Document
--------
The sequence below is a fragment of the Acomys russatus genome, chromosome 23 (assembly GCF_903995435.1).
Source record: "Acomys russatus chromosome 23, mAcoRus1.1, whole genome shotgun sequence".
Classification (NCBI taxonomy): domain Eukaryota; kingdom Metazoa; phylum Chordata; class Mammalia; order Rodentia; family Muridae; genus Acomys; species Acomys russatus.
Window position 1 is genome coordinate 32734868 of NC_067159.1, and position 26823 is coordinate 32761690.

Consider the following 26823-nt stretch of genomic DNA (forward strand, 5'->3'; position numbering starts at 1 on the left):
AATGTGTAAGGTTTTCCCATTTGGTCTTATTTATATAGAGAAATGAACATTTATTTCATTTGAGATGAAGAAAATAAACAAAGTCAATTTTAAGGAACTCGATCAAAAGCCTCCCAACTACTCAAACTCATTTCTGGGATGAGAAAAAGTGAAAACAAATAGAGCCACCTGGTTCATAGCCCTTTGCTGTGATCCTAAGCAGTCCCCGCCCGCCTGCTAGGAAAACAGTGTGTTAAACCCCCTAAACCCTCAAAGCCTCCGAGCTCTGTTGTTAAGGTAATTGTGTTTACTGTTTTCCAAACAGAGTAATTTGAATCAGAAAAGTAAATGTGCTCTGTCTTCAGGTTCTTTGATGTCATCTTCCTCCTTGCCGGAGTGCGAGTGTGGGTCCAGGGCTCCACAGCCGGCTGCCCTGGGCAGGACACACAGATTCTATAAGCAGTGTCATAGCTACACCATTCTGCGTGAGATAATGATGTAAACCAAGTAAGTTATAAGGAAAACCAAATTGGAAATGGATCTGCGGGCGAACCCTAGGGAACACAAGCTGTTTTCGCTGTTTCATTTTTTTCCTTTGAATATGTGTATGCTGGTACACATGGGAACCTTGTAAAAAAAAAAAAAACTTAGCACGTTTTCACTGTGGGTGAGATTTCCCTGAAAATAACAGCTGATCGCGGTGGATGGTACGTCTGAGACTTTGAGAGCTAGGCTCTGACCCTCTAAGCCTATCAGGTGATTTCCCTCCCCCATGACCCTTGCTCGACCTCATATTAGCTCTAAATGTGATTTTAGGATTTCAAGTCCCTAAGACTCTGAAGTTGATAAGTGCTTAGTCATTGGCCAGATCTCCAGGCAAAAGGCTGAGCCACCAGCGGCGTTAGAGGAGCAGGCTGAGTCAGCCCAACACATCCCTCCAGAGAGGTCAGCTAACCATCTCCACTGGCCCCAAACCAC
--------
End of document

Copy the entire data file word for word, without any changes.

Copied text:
The sequence below is a fragment of the Acomys russatus genome, chromosome 23 (assembly GCF_903995435.1).
Source record: "Acomys russatus chromosome 23, mAcoRus1.1, whole genome shotgun sequence".
Classification (NCBI taxonomy): domain Eukaryota; kingdom Metazoa; phylum Chordata; class Mammalia; order Rodentia; family Muridae; genus Acomys; species Acomys russatus.
Window position 1 is genome coordinate 32734868 of NC_067159.1, and position 26823 is coordinate 32761690.

Consider the following 26823-nt stretch of genomic DNA (forward strand, 5'->3'; position numbering starts at 1 on the left):
AATGTGTAAGGTTTTCCCATTTGGTCTTATTTATATAGAGAAATGAACATTTATTTCATTTGAGATGAAGAAAATAAACAAAGTCAATTTTAAGGAACTCGATCAAAAGCCTCCCAACTACTCAAACTCATTTCTGGGATGAGAAAAAGTGAAAACAAATAGAGCCACCTGGTTCATAGCCCTTTGCTGTGATCCTAAGCAGTCCCCGCCCGCCTGCTAGGAAAACAGTGTGTTAAACCCCCTAAACCCTCAAAGCCTCCGAGCTCTGTTGTTAAGGTAATTGTGTTTACTGTTTTCCAAACAGAGTAATTTGAATCAGAAAAGTAAATGTGCTCTGTCTTCAGGTTCTTTGATGTCATCTTCCTCCTTGCCGGAGTGCGAGTGTGGGTCCAGGGCTCCACAGCCGGCTGCCCTGGGCAGGACACACAGATTCTATAAGCAGTGTCATAGCTACACCATTCTGCGTGAGATAATGATGTAAACCAAGTAAGTTATAAGGAAAACCAAATTGGAAATGGATCTGCGGGCGAACCCTAGGGAACACAAGCTGTTTTCGCTGTTTCATTTTTTTCCTTTGAATATGTGTATGCTGGTACACATGGGAACCTTGTAAAAAAAAAAAAAACTTAGCACGTTTTCACTGTGGGTGAGATTTCCCTGAAAATAACAGCTGATCGCGGTGGATGGTACGTCTGAGACTTTGAGAGCTAGGCTCTGACCCTCTAAGCCTATCAGGTGATTTCCCTCCCCCATGACCCTTGCTCGACCTCATATTAGCTCTAAATGTGATTTTAGGATTTCAAGTCCCTAAGACTCTGAAGTTGATAAGTGCTTAGTCATTGGCCAGATCTCCAGGCAAAAGGCTGAGCCACCAGCGGCGTTAGAGGAGCAGGCTGAGTCAGCCCAACACATCCCTCCAGAGAGGTCAGCTAACCATCTCCACTGGCCCCAAACCAC